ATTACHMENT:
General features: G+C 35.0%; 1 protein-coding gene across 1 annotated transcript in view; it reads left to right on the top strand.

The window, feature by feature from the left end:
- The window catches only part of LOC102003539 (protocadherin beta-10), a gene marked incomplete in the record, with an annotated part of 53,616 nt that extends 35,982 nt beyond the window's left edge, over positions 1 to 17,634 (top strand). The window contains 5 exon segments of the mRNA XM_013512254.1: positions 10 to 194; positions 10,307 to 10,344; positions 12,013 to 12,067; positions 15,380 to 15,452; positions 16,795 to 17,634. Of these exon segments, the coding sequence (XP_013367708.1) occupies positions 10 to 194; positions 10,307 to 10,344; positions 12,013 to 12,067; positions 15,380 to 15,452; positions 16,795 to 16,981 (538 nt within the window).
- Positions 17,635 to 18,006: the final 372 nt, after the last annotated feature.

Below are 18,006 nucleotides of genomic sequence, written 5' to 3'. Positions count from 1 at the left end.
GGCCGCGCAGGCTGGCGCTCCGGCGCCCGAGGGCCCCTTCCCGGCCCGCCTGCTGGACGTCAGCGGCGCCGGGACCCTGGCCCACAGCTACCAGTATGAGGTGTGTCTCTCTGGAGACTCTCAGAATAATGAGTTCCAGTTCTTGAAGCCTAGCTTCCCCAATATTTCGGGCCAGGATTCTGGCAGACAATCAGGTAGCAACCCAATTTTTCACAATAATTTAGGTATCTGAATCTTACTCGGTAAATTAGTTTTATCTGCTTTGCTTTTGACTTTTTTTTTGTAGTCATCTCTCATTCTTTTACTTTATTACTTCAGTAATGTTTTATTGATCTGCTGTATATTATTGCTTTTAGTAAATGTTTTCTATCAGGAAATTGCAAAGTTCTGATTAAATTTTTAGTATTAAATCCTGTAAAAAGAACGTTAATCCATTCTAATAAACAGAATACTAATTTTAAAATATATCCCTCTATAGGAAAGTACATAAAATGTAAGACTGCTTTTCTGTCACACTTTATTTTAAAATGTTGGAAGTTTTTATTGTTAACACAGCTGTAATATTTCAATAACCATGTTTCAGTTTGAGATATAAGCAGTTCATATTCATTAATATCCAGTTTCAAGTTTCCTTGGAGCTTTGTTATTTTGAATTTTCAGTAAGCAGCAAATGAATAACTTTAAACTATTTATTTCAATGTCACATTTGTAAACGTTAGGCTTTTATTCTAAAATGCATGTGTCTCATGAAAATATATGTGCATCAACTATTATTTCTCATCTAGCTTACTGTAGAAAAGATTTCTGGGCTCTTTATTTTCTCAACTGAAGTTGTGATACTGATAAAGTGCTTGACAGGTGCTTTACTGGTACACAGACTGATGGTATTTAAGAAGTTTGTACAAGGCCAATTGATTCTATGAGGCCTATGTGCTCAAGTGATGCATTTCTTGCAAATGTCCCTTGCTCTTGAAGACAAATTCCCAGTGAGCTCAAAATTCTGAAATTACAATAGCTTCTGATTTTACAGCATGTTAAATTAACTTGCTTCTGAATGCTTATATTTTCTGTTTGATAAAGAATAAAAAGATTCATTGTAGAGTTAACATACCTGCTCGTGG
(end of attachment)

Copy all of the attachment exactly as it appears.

General features: G+C 35.0%; 1 protein-coding gene across 1 annotated transcript in view; it reads left to right on the top strand.

The window, feature by feature from the left end:
- The window catches only part of LOC102003539 (protocadherin beta-10), a gene marked incomplete in the record, with an annotated part of 53,616 nt that extends 35,982 nt beyond the window's left edge, over positions 1 to 17,634 (top strand). The window contains 5 exon segments of the mRNA XM_013512254.1: positions 10 to 194; positions 10,307 to 10,344; positions 12,013 to 12,067; positions 15,380 to 15,452; positions 16,795 to 17,634. Of these exon segments, the coding sequence (XP_013367708.1) occupies positions 10 to 194; positions 10,307 to 10,344; positions 12,013 to 12,067; positions 15,380 to 15,452; positions 16,795 to 16,981 (538 nt within the window).
- Positions 17,635 to 18,006: the final 372 nt, after the last annotated feature.

Below are 18,006 nucleotides of genomic sequence, written 5' to 3'. Positions count from 1 at the left end.
GGCCGCGCAGGCTGGCGCTCCGGCGCCCGAGGGCCCCTTCCCGGCCCGCCTGCTGGACGTCAGCGGCGCCGGGACCCTGGCCCACAGCTACCAGTATGAGGTGTGTCTCTCTGGAGACTCTCAGAATAATGAGTTCCAGTTCTTGAAGCCTAGCTTCCCCAATATTTCGGGCCAGGATTCTGGCAGACAATCAGGTAGCAACCCAATTTTTCACAATAATTTAGGTATCTGAATCTTACTCGGTAAATTAGTTTTATCTGCTTTGCTTTTGACTTTTTTTTTGTAGTCATCTCTCATTCTTTTACTTTATTACTTCAGTAATGTTTTATTGATCTGCTGTATATTATTGCTTTTAGTAAATGTTTTCTATCAGGAAATTGCAAAGTTCTGATTAAATTTTTAGTATTAAATCCTGTAAAAAGAACGTTAATCCATTCTAATAAACAGAATACTAATTTTAAAATATATCCCTCTATAGGAAAGTACATAAAATGTAAGACTGCTTTTCTGTCACACTTTATTTTAAAATGTTGGAAGTTTTTATTGTTAACACAGCTGTAATATTTCAATAACCATGTTTCAGTTTGAGATATAAGCAGTTCATATTCATTAATATCCAGTTTCAAGTTTCCTTGGAGCTTTGTTATTTTGAATTTTCAGTAAGCAGCAAATGAATAACTTTAAACTATTTATTTCAATGTCACATTTGTAAACGTTAGGCTTTTATTCTAAAATGCATGTGTCTCATGAAAATATATGTGCATCAACTATTATTTCTCATCTAGCTTACTGTAGAAAAGATTTCTGGGCTCTTTATTTTCTCAACTGAAGTTGTGATACTGATAAAGTGCTTGACAGGTGCTTTACTGGTACACAGACTGATGGTATTTAAGAAGTTTGTACAAGGCCAATTGATTCTATGAGGCCTATGTGCTCAAGTGATGCATTTCTTGCAAATGTCCCTTGCTCTTGAAGACAAATTCCCAGTGAGCTCAAAATTCTGAAATTACAATAGCTTCTGATTTTACAGCATGTTAAATTAACTTGCTTCTGAATGCTTATATTTTCTGTTTGATAAAGAATAAAAAGATTCATTGTAGAGTTAACATACCTGCTCGTGG